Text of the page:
The instructions here contained precisely the infirmity as the instructions in Lawton: they "allowed the petit jury to convict [Mr. xxxxxxxx] of additional charges," id., by allowing it to convict if Mr. xxxxxxxx executed a scheme to defraud the bank charged in Counts One, Two and Three (NBW), or an additional bank (FAB-MD), or both. Lawton, the Fifth Amendment, and decades of federal jurisprudence, compel the result here -- reversal for a new trial. Mucciante, 21 F.3d at 1234 ("If a fraud indictment . . . restricted the government to proving that a particular person was defrauded, it may well be that a jury charge that permitted a conviction for defrauding a different victim would constructively amend that indictment.").

Additionally, the special verdict form on which Mr. xxxxxxxx' jury indicated that it found that he was guilty of executing a scheme to defraud NBW and FAB-MD demonstrates that the constructive amendment had precisely the effect that the Grand Jury Clause seeks to prevent: Mr. xxxxxxxx was convicted "on grounds not alleged in the indictment." Weissman, 899 F.2d at 1114. By instructing the jury to determine whether Mr. xxxxxxxx executed a scheme to defraud FAB-MD, the judge added a charge beyond that which the grand jury charged, and Mr. xxxxxxxx actually was convicted on the additional charge of executing a scheme to defraud FAB-MD. (A: __).

Finally, the prosecutor's argument only highlighted the amendment (4/22/94 at 168, 176) (emphasis supplied):

Now, what about the fact that [the defense attorney] wants to insist, well, there's only one bank involved in this case. This is a one-bank case. One bank, one bank, one bank, and Bernie Serio, Bernie Serio, Bernie Serio. Okay, is that a fair characterization of what he said in his closing argument? Well, I want to predict that the judge is going to tell you that this is a two-bank case to defraud. He's going to tell you that the law is that a check kite, as presented on these facts, is a scheme to defraud one, two or both banks, because do you think first of all why ever he did it, Mr. xxxxxxxx ran his check kite scheme not to victimize either one of the banks; he wanted the money.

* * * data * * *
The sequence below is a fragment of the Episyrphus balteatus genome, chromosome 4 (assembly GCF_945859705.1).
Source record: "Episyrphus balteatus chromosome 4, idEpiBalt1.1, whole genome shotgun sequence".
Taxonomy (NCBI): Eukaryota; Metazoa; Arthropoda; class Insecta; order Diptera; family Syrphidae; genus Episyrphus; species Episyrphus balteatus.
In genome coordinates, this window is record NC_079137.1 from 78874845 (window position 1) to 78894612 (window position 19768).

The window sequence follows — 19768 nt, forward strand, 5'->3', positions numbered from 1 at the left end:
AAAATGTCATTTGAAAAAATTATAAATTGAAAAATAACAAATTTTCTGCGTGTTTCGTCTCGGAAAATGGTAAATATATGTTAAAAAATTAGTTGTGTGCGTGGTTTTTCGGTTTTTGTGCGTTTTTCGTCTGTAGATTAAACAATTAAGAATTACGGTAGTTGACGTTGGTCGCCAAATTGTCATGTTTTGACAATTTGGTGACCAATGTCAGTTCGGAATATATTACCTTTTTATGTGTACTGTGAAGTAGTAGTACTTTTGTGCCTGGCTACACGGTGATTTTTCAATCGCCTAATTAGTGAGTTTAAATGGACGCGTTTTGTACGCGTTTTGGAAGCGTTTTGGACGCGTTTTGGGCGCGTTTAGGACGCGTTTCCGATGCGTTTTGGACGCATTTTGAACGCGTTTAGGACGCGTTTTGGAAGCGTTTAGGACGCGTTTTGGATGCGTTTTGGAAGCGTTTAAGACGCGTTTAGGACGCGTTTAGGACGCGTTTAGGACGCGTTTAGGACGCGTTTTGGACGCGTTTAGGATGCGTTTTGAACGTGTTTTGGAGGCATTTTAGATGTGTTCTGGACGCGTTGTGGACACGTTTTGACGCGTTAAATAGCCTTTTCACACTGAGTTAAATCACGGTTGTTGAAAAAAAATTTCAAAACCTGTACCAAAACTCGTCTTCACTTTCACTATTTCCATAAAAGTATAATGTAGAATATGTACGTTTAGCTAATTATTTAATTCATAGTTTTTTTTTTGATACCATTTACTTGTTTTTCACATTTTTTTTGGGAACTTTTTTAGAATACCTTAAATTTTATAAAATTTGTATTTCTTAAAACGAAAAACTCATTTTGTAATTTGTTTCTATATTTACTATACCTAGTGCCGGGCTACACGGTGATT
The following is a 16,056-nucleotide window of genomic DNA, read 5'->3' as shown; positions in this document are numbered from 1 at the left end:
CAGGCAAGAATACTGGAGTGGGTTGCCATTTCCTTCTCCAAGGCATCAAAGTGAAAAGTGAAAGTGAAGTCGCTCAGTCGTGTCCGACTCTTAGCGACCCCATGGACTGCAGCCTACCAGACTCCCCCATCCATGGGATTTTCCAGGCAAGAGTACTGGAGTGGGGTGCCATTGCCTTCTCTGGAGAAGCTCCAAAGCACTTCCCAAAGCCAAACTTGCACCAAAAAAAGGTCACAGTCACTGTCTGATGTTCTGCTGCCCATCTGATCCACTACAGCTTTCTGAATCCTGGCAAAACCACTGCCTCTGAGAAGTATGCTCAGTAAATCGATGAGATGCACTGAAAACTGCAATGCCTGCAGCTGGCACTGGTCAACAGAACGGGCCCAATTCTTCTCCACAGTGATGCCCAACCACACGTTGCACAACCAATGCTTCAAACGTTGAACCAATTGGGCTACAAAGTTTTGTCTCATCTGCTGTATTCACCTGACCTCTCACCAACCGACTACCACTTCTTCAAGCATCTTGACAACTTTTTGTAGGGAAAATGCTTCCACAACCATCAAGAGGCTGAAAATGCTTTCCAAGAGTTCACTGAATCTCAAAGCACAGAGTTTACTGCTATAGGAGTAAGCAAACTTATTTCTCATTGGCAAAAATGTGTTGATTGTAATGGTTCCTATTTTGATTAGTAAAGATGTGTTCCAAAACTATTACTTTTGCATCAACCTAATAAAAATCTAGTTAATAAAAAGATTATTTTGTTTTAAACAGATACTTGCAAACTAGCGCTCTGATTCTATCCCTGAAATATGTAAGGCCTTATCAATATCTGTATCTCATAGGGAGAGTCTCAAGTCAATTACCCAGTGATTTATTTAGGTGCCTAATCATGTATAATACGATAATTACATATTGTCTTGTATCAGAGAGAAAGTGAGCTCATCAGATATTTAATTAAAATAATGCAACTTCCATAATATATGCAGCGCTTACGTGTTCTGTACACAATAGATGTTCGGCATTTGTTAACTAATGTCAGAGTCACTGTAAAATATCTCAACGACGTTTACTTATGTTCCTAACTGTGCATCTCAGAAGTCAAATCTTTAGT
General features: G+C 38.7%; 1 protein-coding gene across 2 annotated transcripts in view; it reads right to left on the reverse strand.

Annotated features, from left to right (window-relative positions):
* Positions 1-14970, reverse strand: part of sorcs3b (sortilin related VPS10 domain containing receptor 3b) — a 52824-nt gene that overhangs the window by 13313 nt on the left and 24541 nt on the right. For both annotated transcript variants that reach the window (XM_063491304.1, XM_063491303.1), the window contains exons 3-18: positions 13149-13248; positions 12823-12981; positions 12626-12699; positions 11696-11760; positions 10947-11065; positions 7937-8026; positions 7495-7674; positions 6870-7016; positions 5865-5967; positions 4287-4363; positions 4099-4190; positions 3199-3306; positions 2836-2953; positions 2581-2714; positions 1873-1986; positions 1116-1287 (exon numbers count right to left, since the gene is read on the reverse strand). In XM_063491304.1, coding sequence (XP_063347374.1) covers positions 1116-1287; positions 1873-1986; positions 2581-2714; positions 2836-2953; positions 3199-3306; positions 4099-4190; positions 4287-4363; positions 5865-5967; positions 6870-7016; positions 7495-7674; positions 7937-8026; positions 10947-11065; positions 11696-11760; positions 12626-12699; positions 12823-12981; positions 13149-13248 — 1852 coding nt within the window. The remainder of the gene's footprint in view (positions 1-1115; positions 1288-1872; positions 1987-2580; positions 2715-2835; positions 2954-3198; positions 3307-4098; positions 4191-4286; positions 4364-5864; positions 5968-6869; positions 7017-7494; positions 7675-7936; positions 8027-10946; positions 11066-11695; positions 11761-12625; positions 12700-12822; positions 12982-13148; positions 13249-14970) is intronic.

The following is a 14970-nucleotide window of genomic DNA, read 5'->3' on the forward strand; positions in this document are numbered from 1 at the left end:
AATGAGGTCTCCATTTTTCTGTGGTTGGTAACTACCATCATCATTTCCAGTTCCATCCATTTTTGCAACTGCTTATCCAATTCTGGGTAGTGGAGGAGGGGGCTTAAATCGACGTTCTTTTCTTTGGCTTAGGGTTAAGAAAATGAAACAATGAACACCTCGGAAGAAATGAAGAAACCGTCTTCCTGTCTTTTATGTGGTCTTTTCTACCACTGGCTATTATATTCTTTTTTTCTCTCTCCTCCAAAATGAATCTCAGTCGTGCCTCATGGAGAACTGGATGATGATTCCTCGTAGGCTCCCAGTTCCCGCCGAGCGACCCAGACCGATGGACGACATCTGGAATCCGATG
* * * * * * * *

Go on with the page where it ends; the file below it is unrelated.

* * *



[The evidence] [t]ells you that he ran a check kite with a specific intent to defraud either or both of the banks, because it's a two-bank case, not a one-bank case.

The prosecutor's argument helped to ensure that the jury would consider whether Mr. xxxxxxxx envisioned a scheme involving both banks instead of considering whether he executed a scheme to defraud NBW. United States v. Mollica, 849 F.2d 723 (2d Cir. 1988) (where trial court's instructions amended indictment charging conspiracy to evade income taxes, prosecutor exacerbated error by arguing "this is not just a conspiracy to evade income taxes or to file false returns . . . It is a conspiracy to defraud the United States").

II. TESTIMONY FROM AN EMPLOYEE OF A DIFFERENT BANK THAT THE FIRST AMERICAN BANK OF MARYLAND WAS INSURED BY THE FEDERAL DEPOSIT INSURANCE CORPORATION WAS LEGALLY INSUFFICIENT TO ESTABLISH THE BANK'S INSURED STATUS BEYOND A REASONABLE DOUBT.

A. Standard Of Review.